• that in many cases X-Art’s smut suspiciously appear on torrent sites before the release (“Upon information and belief, Plaintiff and/or its agents, employees are responsible for intentionally seeding Malibu Media’s works on BitTorrent”);
  • that Malibu fails to mitigate damages by allowing the defendant’s IP address to share the films for 2 years after the initial detection: all because “Malibu Media makes more income from suing and settling with alleged copyright infringers than it does from the licensed distribution or display of its works”; not surprising: an immediate action would jeopardize the Guardaley/Malibu gravy train;
  • that “Malibu Media fails to allege — and cannot allege from the information available to it — that a Defendant has downloaded the entire torrent file, it has failed to state a cognizable legal claim for copyright infringement of its registered work(s)”;
  • that the damages requested are unconstitutionally excessive.

As you see, those are pretty powerful allegations, and I expect to hear from Lipscomb’s crybaby hubris pretty soon — in a motion to strike the defenses. However, it is very difficult to confront easily verifiable facts with a pure table pounding. The second most probable development would be an attempt to cut and run (a walk-away offer). I will definitely watch this case and report on the developments.



On 2/26/2016 Nick Ranallo took another client (CAND 15-cv-04243) and answered the complaint on the same day.


It didn’t take long for the disturbed vermin nest to react: today the Miami Troll Center moved to strike each and every affirmative defense. Surprise, surprise.

In the meantime, Nick Ranallo was hired by yet another two victims (CAND 15-cv-04443 and CAND 15-cv-04175).


Today a joint case management report was filed in this and other cases hadled by Ranallo. Pretty mundane stuff. I, however, want to make two notes:

  1. The trolls have officially lost their minds. There is an explicit demand of 5.25 million dollars from the defendant (35 “works” times 150K). That’s more than a half of X-Art’s declared 2013 income.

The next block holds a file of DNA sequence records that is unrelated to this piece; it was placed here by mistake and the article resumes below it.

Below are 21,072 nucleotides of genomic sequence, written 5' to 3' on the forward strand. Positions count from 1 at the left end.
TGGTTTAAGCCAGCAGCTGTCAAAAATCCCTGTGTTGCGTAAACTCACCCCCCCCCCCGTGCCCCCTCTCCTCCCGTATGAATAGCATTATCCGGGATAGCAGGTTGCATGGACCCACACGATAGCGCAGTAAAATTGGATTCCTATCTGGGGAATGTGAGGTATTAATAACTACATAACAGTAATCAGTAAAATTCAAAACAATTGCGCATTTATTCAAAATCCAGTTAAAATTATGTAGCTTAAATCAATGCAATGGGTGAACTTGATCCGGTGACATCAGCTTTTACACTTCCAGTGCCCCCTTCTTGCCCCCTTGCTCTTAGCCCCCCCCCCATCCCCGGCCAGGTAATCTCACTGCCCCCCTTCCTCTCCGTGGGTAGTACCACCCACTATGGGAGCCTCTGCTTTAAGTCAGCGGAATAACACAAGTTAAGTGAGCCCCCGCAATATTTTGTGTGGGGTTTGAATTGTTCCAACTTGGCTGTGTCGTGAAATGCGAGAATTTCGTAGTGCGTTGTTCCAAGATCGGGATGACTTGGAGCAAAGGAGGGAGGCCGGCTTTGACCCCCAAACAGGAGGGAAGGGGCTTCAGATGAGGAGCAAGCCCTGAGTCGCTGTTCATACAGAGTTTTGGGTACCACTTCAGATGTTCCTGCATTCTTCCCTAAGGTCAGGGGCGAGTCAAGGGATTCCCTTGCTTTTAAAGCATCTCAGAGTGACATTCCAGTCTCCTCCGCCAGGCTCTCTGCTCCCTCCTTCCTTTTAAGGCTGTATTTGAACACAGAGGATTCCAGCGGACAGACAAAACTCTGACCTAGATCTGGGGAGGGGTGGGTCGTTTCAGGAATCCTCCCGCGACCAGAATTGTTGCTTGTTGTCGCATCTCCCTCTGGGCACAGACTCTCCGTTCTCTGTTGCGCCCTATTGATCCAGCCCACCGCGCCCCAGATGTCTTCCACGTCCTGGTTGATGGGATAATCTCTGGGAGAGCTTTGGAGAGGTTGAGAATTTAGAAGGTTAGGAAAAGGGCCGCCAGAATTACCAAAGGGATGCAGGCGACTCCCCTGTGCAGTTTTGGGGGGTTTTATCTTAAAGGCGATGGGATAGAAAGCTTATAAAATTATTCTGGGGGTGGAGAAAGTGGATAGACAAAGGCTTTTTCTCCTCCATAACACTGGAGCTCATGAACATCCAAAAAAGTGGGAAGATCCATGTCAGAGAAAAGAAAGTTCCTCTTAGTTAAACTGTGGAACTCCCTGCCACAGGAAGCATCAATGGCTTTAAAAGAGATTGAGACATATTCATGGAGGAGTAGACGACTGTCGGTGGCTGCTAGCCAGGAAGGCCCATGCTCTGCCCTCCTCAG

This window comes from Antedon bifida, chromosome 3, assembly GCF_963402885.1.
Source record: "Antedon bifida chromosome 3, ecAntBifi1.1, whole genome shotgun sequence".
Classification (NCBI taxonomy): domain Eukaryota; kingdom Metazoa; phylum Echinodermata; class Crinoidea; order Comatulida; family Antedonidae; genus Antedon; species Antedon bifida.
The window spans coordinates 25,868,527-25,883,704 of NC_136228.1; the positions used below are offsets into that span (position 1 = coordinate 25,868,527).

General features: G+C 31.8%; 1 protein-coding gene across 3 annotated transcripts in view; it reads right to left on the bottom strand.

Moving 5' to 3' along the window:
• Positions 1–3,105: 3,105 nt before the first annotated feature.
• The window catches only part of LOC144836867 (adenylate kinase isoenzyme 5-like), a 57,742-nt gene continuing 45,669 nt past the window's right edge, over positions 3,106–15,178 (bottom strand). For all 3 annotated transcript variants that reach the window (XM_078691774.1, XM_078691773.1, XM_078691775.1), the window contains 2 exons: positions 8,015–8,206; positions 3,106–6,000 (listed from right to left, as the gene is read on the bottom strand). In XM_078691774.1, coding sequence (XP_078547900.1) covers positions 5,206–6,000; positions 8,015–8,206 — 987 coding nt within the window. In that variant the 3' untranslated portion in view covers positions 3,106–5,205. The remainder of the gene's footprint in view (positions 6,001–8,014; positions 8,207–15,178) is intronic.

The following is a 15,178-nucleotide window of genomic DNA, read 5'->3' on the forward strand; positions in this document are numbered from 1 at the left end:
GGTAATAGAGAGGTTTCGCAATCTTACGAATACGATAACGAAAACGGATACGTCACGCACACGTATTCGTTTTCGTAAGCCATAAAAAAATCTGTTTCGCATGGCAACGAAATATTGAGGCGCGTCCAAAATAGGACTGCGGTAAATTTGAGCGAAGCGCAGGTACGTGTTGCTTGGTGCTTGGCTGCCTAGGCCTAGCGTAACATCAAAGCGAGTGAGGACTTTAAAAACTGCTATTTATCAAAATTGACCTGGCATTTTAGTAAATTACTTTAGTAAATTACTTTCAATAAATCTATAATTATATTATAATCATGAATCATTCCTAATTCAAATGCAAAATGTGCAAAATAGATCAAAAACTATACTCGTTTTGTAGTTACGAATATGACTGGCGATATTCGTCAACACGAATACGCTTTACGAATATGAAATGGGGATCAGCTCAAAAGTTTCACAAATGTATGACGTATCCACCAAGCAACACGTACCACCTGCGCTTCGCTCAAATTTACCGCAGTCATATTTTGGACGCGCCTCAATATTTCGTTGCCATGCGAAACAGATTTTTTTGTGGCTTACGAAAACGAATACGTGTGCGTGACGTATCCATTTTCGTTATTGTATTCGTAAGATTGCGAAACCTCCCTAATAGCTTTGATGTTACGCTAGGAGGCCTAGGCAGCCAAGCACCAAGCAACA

2. The following paragraph is music to my ears. I repeat again and again: the best way to win or at least to scare the bully away is to aggressively pursue discovery. X-Art, Lipscomb and the Germans have a lot to hide.


    Defendant intends to take discovery regarding the basis of Plaintiff’s claims and the full gamut of its affirmative defenses, including Plaintiff’s record-keeping compliance, compliance with applicable laws governing the production of pornography. Defendant likewise intends to take discovery regarding Plaintiff’s claims of ownership of the subject works. Plaintiff intends to depose Brigham and Colette Field, Plaintiff’s agents responsible for the collection and monitoring of IP addresses, and such other individuals as are identified in response to written discovery. Defendant will further seek depositions of the PMK re: the creation and distribution of the works at issue, the person(s) responsible for enforcement of the relevant rights and the PMK responsible for building the technology allegedly used to detect infringement.

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16 responses to ‘A model Answer to Malibu Media’s frivolous complaint